We have witnessed a total breakdown in political legitimacy

Our current relief is the product of lowered expectations. Without the fortnight which preceded it, last night's Scottish independence referendum result would be seen for what it is: an appalling breakdown of political legitimacy.

It's not just that 45% of our fellow citizens in Scotland decided they wanted to live in a foreign country. It's that those who chose to stay voted mostly due to fear of what would follow, not because they dismissed the idea of separation itself. It's that the young and the poor did vote for independence, with the old and the wealthy overruling them.

No democracy could handle this. It is not enough to pat ourselves on the back for debating constitutional change without recourse to the bullet or the fist. We must face up to the magnitude of what happened the last few weeks.

The 'No' vote was not the end of the story. It was a temporary reprieve. We will be back here in 15 years unless we do something about it now.

The first response has been constitutional. That will now dominate debate. It’s entirely correct that it does so, but that is not the whole story. The constitutional mess in Britain needs to be fixed before it can give rise to further grievances, but the rhetoric in Scotland was not predominantly about constitutional reform. It was about Westminster.

Westminster is not just the political parties. It is also the media. And the lobby groups and think tanks and even charities, which stretch around it all, embedding a managerial language into the political system, creating a barrier into entry for those interested in politics but without the advantage of a PPE degree. At the root of so many of our problems is the professionalisation of politics – the adoption of a way of talking by a political class, in the media, politics and pressure groups. Even the word devo-max is an example of this. 'Home rule' could be understood by all. The fact it has warped into 'devo-max' tells you a lot about what is wrong with our politics.

Tory policies caused much of the anger during the campaign, but ultimately the party is the least blameworthy. The Tories have represented their voters in the south-east. George Osborne has put the entire British economy at risk so they find it easier to buy a house. They have pursued economic redistribution away from the needy and the marginalised, who do not vote for them, and given it to the upper working and middle classes, who do. The Tories are just doing what democracy would have them do.

It's Labour that has failed. Since Tony Blair, it has not challenged free market orthodoxy but been complicit in it. It talks in a managerial language and focus-group-approved phrases which make people reach for the remote control before the first sentence has ended. Even now, amid near-universal evidence of the failure of private enterprise in the public sector, it does not have the guts to call for nationalisation – not even for the railways.

As it happens, Ed Miliband is genuinely different in this respect. He understands the extent of market failure in public services, but he is hamstrung by Ed Ball's office. This is his reward: Glasgow, Dundee and North Lanarkshire voting 'Yes', something which should send shivers down the remaining spines at Labour HQ. Labour in Scotland is hollowed-out and shamed.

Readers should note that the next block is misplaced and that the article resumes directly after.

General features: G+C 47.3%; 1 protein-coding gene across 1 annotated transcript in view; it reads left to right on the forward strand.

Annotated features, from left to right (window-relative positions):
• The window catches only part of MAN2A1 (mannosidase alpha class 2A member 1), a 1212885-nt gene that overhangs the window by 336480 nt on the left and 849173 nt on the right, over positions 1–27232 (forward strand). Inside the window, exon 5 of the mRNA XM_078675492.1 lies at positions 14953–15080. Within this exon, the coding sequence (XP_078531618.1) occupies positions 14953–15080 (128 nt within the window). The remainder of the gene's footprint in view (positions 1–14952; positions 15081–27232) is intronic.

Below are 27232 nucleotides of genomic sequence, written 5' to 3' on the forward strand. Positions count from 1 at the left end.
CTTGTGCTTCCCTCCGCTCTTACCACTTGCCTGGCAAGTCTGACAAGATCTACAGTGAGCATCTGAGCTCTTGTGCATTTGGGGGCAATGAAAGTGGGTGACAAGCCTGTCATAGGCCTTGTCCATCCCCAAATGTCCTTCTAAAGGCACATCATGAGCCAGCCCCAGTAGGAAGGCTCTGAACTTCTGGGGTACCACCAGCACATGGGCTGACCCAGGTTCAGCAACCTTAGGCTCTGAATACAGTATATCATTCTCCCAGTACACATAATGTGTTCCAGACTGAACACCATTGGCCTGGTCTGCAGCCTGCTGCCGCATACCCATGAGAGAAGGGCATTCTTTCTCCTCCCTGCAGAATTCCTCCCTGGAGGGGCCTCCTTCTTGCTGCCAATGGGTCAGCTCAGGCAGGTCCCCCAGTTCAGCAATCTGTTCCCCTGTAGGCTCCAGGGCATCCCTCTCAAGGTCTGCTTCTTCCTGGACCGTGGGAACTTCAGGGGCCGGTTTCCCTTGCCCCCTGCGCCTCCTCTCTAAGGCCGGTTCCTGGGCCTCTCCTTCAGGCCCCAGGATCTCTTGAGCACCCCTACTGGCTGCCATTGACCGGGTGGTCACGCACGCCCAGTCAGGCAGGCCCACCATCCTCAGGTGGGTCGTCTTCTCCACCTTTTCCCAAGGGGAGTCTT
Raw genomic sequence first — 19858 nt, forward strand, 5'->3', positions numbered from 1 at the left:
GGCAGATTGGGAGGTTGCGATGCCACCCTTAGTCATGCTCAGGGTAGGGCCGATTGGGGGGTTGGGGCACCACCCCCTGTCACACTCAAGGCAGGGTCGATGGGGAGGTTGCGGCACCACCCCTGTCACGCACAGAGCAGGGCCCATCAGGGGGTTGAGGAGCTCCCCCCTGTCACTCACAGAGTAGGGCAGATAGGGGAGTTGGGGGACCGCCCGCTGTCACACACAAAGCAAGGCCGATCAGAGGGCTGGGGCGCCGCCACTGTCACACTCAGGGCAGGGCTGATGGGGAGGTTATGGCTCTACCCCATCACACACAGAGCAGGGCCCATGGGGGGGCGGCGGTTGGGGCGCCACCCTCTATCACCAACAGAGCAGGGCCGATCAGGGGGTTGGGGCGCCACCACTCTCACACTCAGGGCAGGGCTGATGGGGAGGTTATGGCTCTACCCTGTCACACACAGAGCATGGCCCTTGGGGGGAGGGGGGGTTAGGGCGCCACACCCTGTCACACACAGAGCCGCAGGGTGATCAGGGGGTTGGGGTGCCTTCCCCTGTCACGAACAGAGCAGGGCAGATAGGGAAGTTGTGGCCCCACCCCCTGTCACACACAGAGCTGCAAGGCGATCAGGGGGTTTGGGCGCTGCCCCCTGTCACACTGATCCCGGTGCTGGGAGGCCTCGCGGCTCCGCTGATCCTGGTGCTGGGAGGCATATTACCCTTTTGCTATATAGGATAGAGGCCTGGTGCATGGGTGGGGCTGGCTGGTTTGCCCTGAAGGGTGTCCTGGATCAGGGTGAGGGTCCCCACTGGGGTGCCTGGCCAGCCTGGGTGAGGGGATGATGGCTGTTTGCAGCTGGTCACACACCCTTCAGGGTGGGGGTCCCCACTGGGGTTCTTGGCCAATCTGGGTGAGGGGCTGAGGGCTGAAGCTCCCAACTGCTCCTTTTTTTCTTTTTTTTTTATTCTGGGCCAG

Scotland gave up on Britain partly because there was no-one left to stand up for it against the politics of neo-liberalism, a politics which strips society of its institutions, of the ties that bind people together. In a world where we are only customers, not citizens – where we are rats crawling over each other for money and nothing more – it is hardly surprising that so many of our fellow citizens believe they may as well seek an identity elsewhere. Notions of civic pride, of social responsibility, are as dead as the fax. All that exists now is the desperate scramble for cash. People want a country to mean more than flags and military adventure and nostalgia.

Labour are the most culpable, but the media and political class in London is also to blame. We will not hear much about this, because the media does not know how to cover its own failings. The one thing it will never do is turn the light on itself.

But the truth is political journalism in this country is an enormous failure. Most reporters covering it are far more like the type of person they are reporting on than the one reading it. Political journalism is complicit in Westminster's dominance of political debate. The last few weeks in Scotland have shown how shallow and false and dangerous that is. Westminster is not the political debate. It is a carnival of folly, a grotesque soap opera.

We need journalism that cares about the world, not just the grey-suited middle-aged men who write the rules. That type of coverage, combined with electoral reform and devolution, might actually create a political class worth reading about.

We came so close to catastrophe last night. It was within touching distance of the end of Britain. For many powerful people, in politics and the media, the temptation is now to slink back into a day-to-day reality which rather suits them. That would not just be irresponsible. It would be an act of warfare against Britain. Because the only way to save the country now is to change it radically.

That's not just constitutional reform. It includes our politics, the way we conduct it and the manner in which we report it.